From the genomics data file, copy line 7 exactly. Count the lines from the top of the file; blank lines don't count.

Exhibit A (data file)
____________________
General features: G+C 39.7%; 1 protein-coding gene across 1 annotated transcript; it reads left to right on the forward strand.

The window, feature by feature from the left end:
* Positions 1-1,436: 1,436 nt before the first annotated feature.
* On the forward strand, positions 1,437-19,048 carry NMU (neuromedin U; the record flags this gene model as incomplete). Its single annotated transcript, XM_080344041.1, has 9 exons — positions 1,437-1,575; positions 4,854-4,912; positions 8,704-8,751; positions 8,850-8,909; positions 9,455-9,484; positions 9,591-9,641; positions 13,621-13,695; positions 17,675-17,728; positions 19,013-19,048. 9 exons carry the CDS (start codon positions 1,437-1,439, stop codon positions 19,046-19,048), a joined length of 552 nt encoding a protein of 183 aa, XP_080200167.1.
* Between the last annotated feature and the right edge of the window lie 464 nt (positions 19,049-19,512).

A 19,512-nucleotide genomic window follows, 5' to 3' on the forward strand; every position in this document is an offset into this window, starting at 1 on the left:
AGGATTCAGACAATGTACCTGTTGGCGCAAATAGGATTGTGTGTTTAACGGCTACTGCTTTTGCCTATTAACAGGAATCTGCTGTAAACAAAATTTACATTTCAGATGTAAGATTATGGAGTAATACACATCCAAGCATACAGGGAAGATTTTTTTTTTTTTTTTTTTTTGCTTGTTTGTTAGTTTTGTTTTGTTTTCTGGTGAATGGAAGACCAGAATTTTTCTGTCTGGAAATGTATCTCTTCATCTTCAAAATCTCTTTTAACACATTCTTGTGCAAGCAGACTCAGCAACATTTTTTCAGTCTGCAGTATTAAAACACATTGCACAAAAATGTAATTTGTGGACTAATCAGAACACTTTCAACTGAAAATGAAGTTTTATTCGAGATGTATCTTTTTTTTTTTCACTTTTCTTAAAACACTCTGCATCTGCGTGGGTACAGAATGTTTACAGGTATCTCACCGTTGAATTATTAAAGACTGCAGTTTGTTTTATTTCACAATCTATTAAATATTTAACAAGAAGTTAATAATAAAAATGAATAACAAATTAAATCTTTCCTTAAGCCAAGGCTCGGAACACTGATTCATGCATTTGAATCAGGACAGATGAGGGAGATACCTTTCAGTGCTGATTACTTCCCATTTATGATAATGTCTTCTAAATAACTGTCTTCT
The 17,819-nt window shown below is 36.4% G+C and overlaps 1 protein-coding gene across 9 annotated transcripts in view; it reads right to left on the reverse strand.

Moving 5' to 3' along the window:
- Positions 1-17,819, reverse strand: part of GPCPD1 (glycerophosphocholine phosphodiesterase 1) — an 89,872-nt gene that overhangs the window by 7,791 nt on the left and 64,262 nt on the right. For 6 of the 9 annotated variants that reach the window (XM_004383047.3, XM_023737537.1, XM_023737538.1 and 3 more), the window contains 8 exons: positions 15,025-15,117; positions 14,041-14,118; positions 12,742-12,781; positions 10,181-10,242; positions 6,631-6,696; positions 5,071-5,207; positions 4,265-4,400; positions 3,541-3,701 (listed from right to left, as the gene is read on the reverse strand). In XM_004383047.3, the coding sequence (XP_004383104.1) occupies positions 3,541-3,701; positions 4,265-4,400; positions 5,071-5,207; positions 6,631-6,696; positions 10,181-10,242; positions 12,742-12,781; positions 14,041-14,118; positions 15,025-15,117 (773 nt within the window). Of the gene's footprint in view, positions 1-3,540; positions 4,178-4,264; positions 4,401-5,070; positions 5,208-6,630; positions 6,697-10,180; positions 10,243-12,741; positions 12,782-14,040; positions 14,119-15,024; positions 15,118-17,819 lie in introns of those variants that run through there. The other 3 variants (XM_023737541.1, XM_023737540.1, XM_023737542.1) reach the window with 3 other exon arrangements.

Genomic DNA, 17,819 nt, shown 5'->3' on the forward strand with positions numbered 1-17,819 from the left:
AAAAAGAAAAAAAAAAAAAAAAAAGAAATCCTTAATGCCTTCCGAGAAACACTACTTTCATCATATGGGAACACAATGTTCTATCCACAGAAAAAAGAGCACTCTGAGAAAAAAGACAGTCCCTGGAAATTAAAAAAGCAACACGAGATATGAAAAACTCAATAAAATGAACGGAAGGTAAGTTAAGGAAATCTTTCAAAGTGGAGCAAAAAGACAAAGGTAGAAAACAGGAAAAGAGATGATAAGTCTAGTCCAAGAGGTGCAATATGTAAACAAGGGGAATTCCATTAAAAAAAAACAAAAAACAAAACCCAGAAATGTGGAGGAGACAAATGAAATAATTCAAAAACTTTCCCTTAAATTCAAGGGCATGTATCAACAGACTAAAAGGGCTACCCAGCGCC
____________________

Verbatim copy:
AGGATTCAGACAATGTACCTGTTGGCGCAAATAGGATTGTGTGTTTAACGGCTACTGCTTTTGCCTATTAACAGGAATCTGCTGTAAACAAAATTTACATTTCAGATGTAAGATTATGGAGTAATACACATCCAAGCATACAGGGAAGATTTTTTTTTTTTTTTTTTTTTGCTTGTTTGTTAGTTTTGTTTTGTTTTCTGGTGAATGGAAGACCAGAATTTTTCTGTCTGGAAATGTATCTCTTCATCTTCAAAATCTCTTTTAACACATTCTTGTGCAAGCAGACTCAGCAACATTTTTTCAGTCTGCAGTATTAAAACACATTGCACAAAAATGTAATTTGTGGACTAATCAGAACACTTTCAACTGAAAATGAAGTTTTATTCGAGATGTATCTTTTTTTTTTTCACTTTTCTTAAAACACTCTGCATCTGCGTGGGTACAGAATGTTTACAGGTATCTCACCGTTGAATTATTAAAGACTGCAGTTTGTTTTATTTCACAATCTATTAAATATTTAACAAGAAGTTAATAATAAAAATGAATAACAAATTAAATCTTTCCTTAAGCCAAGGCTCGGAACACTGATTCATGCATTTGAATCAGGACAGATGAGGGAGATACCTTTCAGTGCTGATTACTTCCCATTTATGATAATGTCTTCTAAATAACTGTCTTCT